I've built a renderer which should render glTF materials, as they are defined in their specification. So I should be able to render satisfying (similar to Cycles and Ospray) results just from the base color, metallic and roughness factors. I've implemented their suggested BRDF, but I'm afraid I'm using it wrong, or I'm making a mistake somewhere else.
I'll now describe the steps in my renderer, using the simplest example: light is given by an HDR background and there is one object in the scene with roughness = 0 and metallic = 1. I've also attached a sketch of what I'm talking about so it's easier to follow.
Steps in bouncing:
- Ray is shot from the camera
- Ray hits object
- Ray bounces in a mirror-like fashion because of the mentioned material properties
- Ray hits HDR (hit on the HDR = miss all other objects)
- Path ends
Reporting works like this:
- I have the entire path with all three points (HDR, object, camera).
- I start from the HDR and assign the path RGB values to the RGB values at the sampled point on the HDR. For example, path.RGB = (0.2, 0.8, 0.9).
- I continue along the path and come to the point on the object. From the intersection data I get all the necessary information (base color, metallic, roughness and the normal at that point).
- I provide all that info to the BRDF function and it returns some RGB values.
- I multiply the RGB values which I got from the BRDF with the current path RGB (which is just the HDR values at this point) and that becomes the new path RGB.
- I get to the camera point, and save the path RGB for writing to image later.
I simplified some parts which I'm fairly certain are not the cause of the problem, like the distance dependency and sampling and stuff like that.
So to get to the actual problem,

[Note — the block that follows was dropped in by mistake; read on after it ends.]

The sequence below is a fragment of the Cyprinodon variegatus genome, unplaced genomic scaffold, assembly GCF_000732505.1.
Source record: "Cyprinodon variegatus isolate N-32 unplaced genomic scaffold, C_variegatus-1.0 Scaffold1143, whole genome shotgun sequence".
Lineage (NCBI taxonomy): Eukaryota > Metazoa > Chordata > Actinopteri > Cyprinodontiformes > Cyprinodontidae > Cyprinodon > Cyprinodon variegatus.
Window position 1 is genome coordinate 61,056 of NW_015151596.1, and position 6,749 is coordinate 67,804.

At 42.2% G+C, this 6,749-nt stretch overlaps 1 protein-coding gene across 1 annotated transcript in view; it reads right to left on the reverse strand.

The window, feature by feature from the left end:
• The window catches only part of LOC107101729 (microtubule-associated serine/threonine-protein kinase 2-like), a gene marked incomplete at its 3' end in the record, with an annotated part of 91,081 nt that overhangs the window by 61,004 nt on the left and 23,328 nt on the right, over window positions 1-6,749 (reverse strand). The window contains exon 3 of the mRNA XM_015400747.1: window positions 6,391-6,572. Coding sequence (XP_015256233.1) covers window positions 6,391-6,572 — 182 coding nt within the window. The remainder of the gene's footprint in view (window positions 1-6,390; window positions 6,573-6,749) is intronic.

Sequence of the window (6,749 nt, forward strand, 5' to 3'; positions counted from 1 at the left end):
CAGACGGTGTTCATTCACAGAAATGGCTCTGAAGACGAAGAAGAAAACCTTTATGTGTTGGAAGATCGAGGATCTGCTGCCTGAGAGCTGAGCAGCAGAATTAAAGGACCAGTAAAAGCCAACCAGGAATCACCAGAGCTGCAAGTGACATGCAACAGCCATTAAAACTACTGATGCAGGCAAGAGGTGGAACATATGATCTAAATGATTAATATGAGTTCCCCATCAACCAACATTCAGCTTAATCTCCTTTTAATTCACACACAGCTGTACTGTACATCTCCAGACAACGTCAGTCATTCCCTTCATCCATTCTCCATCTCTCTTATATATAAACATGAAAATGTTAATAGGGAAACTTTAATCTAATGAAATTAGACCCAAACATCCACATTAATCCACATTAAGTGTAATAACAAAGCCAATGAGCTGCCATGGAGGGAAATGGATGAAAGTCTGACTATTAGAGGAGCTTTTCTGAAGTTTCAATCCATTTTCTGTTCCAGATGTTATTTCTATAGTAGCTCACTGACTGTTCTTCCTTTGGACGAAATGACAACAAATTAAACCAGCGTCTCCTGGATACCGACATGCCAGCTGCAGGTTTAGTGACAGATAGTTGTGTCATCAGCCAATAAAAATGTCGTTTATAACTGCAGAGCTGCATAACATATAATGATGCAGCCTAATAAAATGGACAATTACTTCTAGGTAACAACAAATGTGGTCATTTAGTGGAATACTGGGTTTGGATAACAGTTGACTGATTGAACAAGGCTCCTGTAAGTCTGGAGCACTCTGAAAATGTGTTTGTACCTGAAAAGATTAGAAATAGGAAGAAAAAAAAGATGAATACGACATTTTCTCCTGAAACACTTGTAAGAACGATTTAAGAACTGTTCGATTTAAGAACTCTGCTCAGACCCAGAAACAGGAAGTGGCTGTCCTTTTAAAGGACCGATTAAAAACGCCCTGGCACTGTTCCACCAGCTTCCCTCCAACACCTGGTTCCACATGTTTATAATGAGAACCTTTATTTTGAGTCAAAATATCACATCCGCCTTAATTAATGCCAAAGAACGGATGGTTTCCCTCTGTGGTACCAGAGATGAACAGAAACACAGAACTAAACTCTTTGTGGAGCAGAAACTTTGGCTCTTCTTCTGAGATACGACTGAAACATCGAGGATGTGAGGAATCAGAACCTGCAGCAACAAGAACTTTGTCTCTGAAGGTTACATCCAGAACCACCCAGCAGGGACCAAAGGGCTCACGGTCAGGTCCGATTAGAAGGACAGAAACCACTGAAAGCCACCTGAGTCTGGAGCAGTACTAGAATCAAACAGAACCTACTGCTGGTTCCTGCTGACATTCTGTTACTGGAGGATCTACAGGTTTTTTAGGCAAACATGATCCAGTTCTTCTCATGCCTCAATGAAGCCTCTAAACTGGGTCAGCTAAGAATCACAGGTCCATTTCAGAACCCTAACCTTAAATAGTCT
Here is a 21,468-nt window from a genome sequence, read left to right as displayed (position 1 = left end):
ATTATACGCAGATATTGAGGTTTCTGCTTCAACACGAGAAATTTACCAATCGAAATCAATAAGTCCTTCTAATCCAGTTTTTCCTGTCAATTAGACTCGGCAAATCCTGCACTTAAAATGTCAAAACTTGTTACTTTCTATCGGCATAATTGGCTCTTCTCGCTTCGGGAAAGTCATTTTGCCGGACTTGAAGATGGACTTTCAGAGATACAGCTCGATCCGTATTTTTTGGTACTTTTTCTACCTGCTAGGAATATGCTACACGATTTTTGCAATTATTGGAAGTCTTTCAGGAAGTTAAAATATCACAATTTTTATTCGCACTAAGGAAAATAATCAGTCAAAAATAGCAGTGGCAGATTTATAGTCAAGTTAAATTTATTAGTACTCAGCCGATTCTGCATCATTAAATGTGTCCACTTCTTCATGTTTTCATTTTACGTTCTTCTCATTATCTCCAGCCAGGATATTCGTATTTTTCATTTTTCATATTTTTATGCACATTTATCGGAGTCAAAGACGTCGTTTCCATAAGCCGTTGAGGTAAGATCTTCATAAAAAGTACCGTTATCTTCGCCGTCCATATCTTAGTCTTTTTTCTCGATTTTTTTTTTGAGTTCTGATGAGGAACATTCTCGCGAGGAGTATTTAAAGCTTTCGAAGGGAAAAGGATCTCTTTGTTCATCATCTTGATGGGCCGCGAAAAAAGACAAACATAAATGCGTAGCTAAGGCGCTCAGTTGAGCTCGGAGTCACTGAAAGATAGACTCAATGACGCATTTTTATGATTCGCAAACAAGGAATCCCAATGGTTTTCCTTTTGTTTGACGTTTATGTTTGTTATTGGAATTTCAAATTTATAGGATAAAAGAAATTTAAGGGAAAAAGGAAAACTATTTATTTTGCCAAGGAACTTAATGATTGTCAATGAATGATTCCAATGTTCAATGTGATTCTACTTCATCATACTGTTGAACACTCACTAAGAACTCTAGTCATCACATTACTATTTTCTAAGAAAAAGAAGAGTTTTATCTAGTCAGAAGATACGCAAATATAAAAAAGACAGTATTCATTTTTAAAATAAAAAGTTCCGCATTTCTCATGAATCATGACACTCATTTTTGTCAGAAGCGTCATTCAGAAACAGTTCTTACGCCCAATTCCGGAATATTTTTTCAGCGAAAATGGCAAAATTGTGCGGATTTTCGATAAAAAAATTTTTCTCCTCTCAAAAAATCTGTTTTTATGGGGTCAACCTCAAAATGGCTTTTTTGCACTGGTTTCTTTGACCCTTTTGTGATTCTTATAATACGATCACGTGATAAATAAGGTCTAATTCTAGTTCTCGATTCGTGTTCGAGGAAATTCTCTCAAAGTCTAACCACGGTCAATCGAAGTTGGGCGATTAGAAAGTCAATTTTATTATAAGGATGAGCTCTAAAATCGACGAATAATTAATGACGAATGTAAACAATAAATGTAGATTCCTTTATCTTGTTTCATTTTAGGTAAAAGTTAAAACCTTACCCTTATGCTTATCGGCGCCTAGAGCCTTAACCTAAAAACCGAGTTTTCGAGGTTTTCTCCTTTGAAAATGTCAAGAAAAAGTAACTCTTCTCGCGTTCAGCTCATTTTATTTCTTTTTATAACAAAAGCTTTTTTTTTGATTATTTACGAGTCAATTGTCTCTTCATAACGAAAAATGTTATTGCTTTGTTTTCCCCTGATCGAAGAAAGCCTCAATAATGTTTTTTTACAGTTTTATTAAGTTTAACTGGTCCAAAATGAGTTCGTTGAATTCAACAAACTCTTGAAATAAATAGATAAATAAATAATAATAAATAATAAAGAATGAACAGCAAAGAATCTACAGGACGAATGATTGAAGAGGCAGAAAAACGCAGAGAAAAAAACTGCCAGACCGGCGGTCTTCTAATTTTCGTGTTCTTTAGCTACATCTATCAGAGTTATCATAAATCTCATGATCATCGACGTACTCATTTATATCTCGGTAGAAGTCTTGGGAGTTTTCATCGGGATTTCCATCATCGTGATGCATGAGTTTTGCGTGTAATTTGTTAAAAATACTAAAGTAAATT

at the second point on the path (object intersection), my light vector is pointing towards the point on the HDR and my view vector is pointing towards the camera. Since the roughness at this point is 0, these two vectors are mirror images of one another, around the normal vector. So their half vector is the same vector as the normal vector. And when H (half vector) and N (normal vector) are the same, the BRDF produces a specular highlight, that happens because the D term (Trowbridge-Reitz/GGX microfacet distribution) ends up as a ridiculously large value. Now I'm aware that this should happen, If I were to use a point light source instead of the HDR, I would get the appropriate specular highlight, but that's because the light vector in that case is defined by the position of point light, and only a few points on the surface would fulfill the condition where H and N are the same (or no rays would in case of no roughness and point light with no radius). Problem appears when the light direction is the next point on the path since the direction towards it is the perfect reflection of the incident ray.
In the image I've attached, all rays hitting the object would bounce mirror-like, and each point on the object would be considered a specular highlight by the BRDF and it would return RGB values which go up to 8e14. By multiplying the path.RGB with those values, I would break the energy conservation, so currently I normalize them, but that also leads to problems. Black objects report with values around 5e10, and white objects as 8e14, as mentioned. Both end up normalized to (1, 1, 1) and look the same, even though they're opposites.
Now I'm not sure where exactly I'm I making a mistake, I've had my implementation of the BRDF checked multiple times, it's exactly like the specification.
Is my mistake considering the light vector to be the next (or previous, depends where you start from) point on the path? Or is it something else?